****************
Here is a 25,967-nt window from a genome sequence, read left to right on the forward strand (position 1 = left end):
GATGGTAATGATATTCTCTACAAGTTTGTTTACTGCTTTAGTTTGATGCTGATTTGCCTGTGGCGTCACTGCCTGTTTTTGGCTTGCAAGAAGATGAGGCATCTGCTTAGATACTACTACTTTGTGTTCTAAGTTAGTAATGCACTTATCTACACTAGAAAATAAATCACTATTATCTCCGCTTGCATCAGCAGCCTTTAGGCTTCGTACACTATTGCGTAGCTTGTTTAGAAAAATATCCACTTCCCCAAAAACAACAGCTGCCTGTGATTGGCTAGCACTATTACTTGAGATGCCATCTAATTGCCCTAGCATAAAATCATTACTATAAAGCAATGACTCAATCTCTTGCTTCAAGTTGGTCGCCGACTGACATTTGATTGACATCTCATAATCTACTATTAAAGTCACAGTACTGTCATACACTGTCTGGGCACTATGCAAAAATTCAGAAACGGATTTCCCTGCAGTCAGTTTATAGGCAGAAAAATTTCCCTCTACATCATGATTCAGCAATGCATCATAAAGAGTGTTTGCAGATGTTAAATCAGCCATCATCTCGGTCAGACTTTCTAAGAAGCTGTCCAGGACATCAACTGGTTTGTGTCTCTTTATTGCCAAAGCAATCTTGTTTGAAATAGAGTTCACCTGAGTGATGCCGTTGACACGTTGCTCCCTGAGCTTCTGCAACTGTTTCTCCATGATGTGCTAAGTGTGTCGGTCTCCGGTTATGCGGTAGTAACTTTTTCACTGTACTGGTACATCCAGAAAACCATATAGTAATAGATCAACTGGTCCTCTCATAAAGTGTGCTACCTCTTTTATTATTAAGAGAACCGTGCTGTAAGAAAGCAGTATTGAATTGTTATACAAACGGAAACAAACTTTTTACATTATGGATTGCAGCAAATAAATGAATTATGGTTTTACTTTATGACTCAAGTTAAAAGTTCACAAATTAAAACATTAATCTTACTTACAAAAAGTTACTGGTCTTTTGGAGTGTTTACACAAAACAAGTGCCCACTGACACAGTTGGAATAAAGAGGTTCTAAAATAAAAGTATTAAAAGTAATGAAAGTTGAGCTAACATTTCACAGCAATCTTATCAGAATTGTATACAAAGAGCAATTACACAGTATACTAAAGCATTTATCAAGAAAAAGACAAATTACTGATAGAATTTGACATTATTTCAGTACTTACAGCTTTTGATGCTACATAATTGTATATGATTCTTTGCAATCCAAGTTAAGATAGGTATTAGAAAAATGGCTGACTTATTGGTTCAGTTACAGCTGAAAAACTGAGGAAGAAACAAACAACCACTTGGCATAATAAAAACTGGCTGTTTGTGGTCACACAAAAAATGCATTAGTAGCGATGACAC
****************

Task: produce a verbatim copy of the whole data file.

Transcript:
Here is a 25,967-nt window from a genome sequence, read left to right on the forward strand (position 1 = left end):
GATGGTAATGATATTCTCTACAAGTTTGTTTACTGCTTTAGTTTGATGCTGATTTGCCTGTGGCGTCACTGCCTGTTTTTGGCTTGCAAGAAGATGAGGCATCTGCTTAGATACTACTACTTTGTGTTCTAAGTTAGTAATGCACTTATCTACACTAGAAAATAAATCACTATTATCTCCGCTTGCATCAGCAGCCTTTAGGCTTCGTACACTATTGCGTAGCTTGTTTAGAAAAATATCCACTTCCCCAAAAACAACAGCTGCCTGTGATTGGCTAGCACTATTACTTGAGATGCCATCTAATTGCCCTAGCATAAAATCATTACTATAAAGCAATGACTCAATCTCTTGCTTCAAGTTGGTCGCCGACTGACATTTGATTGACATCTCATAATCTACTATTAAAGTCACAGTACTGTCATACACTGTCTGGGCACTATGCAAAAATTCAGAAACGGATTTCCCTGCAGTCAGTTTATAGGCAGAAAAATTTCCCTCTACATCATGATTCAGCAATGCATCATAAAGAGTGTTTGCAGATGTTAAATCAGCCATCATCTCGGTCAGACTTTCTAAGAAGCTGTCCAGGACATCAACTGGTTTGTGTCTCTTTATTGCCAAAGCAATCTTGTTTGAAATAGAGTTCACCTGAGTGATGCCGTTGACACGTTGCTCCCTGAGCTTCTGCAACTGTTTCTCCATGATGTGCTAAGTGTGTCGGTCTCCGGTTATGCGGTAGTAACTTTTTCACTGTACTGGTACATCCAGAAAACCATATAGTAATAGATCAACTGGTCCTCTCATAAAGTGTGCTACCTCTTTTATTATTAAGAGAACCGTGCTGTAAGAAAGCAGTATTGAATTGTTATACAAACGGAAACAAACTTTTTACATTATGGATTGCAGCAAATAAATGAATTATGGTTTTACTTTATGACTCAAGTTAAAAGTTCACAAATTAAAACATTAATCTTACTTACAAAAAGTTACTGGTCTTTTGGAGTGTTTACACAAAACAAGTGCCCACTGACACAGTTGGAATAAAGAGGTTCTAAAATAAAAGTATTAAAAGTAATGAAAGTTGAGCTAACATTTCACAGCAATCTTATCAGAATTGTATACAAAGAGCAATTACACAGTATACTAAAGCATTTATCAAGAAAAAGACAAATTACTGATAGAATTTGACATTATTTCAGTACTTACAGCTTTTGATGCTACATAATTGTATATGATTCTTTGCAATCCAAGTTAAGATAGGTATTAGAAAAATGGCTGACTTATTGGTTCAGTTACAGCTGAAAAACTGAGGAAGAAACAAACAACCACTTGGCATAATAAAAACTGGCTGTTTGTGGTCACACAAAAAATGCATTAGTAGCGATGACAC